It's just like the shuttle design. We have actuators that are attached to the aft exit cone. And they will vector it, and the nozzle [located deeper in the aft section] will gimbal. The nozzle up has a flex bearing, which is a layer of rubber and a layer of steel. And that gives us the ability to gimbal the nozzle. The actuators push on the exit cone, and shove it wherever it needs to go, and it moves the nozzle on that flex bearing.
It will actually move beyond what it will move in flight [for the test]. What we're doing is not really checking out the system, because we know what it will do—we'll be measuring nozzle stiffnesses, the stiffnesses of the bearing, how much force it's taking to move it, and also demonstrating that we can go beyond our flight requirements and safely gimbal.
No interview with an SLS booster engineer would be complete without a discussion on the dreaded voids problem that sent NASA and Orbital ATK scrambling for a fix while the boosters were being developed. In order to protect a solid rocket booster's outer case from the heat and fury within, the inner case must be coated with heavy-duty insulation. For three decades of shuttle flights, this insulation was asbestos-based. Since inhaling asbestos causes long-term health risks, the new boosters use a rubber-based insulation. However, during propellant casting, gas bubbles seeped out of the new insulation, creating small gaps—voids—on the inner booster lining. Tim describes the fix:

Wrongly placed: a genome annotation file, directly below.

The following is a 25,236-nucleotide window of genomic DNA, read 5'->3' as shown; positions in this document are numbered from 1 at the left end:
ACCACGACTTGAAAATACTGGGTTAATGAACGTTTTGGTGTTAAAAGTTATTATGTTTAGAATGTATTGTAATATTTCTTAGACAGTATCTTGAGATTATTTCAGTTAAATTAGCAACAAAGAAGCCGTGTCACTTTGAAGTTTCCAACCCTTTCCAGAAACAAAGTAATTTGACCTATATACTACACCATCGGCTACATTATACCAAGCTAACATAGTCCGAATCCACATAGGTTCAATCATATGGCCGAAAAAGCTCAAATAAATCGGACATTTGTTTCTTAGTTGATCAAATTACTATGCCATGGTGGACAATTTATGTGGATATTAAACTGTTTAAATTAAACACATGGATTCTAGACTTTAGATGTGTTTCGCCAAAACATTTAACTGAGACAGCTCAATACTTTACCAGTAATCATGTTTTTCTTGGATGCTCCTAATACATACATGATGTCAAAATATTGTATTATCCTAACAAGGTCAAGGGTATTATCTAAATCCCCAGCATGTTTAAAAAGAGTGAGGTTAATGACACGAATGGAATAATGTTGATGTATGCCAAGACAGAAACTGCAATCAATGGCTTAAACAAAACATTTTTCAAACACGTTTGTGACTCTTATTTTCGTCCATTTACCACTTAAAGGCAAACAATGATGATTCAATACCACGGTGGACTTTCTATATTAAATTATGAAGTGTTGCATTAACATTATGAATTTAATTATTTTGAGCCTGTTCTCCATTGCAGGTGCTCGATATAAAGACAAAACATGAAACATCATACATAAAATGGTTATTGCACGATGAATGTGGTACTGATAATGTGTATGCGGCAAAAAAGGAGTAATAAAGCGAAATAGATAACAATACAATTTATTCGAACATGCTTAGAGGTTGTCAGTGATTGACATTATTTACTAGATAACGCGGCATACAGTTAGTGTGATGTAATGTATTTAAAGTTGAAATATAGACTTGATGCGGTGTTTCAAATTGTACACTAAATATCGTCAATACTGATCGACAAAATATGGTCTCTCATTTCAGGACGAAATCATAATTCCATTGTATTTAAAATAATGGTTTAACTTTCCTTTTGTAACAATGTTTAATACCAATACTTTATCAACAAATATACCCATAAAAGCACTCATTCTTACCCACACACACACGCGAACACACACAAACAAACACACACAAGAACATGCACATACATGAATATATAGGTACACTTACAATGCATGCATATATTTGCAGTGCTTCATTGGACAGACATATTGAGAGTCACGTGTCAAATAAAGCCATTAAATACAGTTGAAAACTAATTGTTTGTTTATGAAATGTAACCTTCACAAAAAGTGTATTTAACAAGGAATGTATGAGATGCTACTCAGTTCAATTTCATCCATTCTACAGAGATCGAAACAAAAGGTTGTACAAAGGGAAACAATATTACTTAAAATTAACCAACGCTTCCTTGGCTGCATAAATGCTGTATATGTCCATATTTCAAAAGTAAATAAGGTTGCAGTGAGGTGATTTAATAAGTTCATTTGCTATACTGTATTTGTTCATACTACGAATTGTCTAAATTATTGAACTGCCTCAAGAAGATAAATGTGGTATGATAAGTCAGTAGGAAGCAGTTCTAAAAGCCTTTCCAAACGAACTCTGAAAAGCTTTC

We did everything we could to eliminate any trapped air through the layup process of the insulation. Historically, throughout the shuttle program, the insulation had voids and it was never an issue. But with this insulation, we had to refine the manufacturing process and improve it to eliminate trapped air.
On top of that, we found a chem-lock, a rubber adhesive that's used to bond pure rubber to other things. We have a layer of chem-lock that we put down, and then a thin layer of rubber on top of that. We call it a chem-lock cap-ply barrier.
This rubber adhesive, the chem-lock, is a very good barrier for gases that want to leak through during the casting process. The cap-ply material is the same material as the bulk insulation, so what we've done is thin out the base insulation and the cap-ply will replace it. It should not affect our ballistic performance, or the thermal performance of the insulation. The aft segment on this test has the fix on it.
When the Orion spacecraft splashed down in the Pacific Ocean following its December 2014 test flight, NASA TV commentator Rob Navias—who has an unmatched flair for the dramatic—had this to say: “Orion is back on Earth. America has driven a golden spike as it crosses a bridge into the future."
America’s original golden spike was driven in 1869, when the first transcontinental railroad was completed. The ceremonial hammering of the spike officially joined the West’s Central Pacific to the East’s Union Pacific, creating a rail route that transversed the country.
Fittingly, the golden spike was driven at Promontory Summit in Utah. That’s just a 15-minute drive from Orbital ATK’s booster facilities, where Wednesday’s test will take place.
NASA says the Space Launch System and Orion are cornerstones of a program that will eventually land humans to Mars. If that happens, Navias’ comment will have been prophetic. And part of the effort to build a transplanetary railroad will have taken place in the shadow of another historical spike.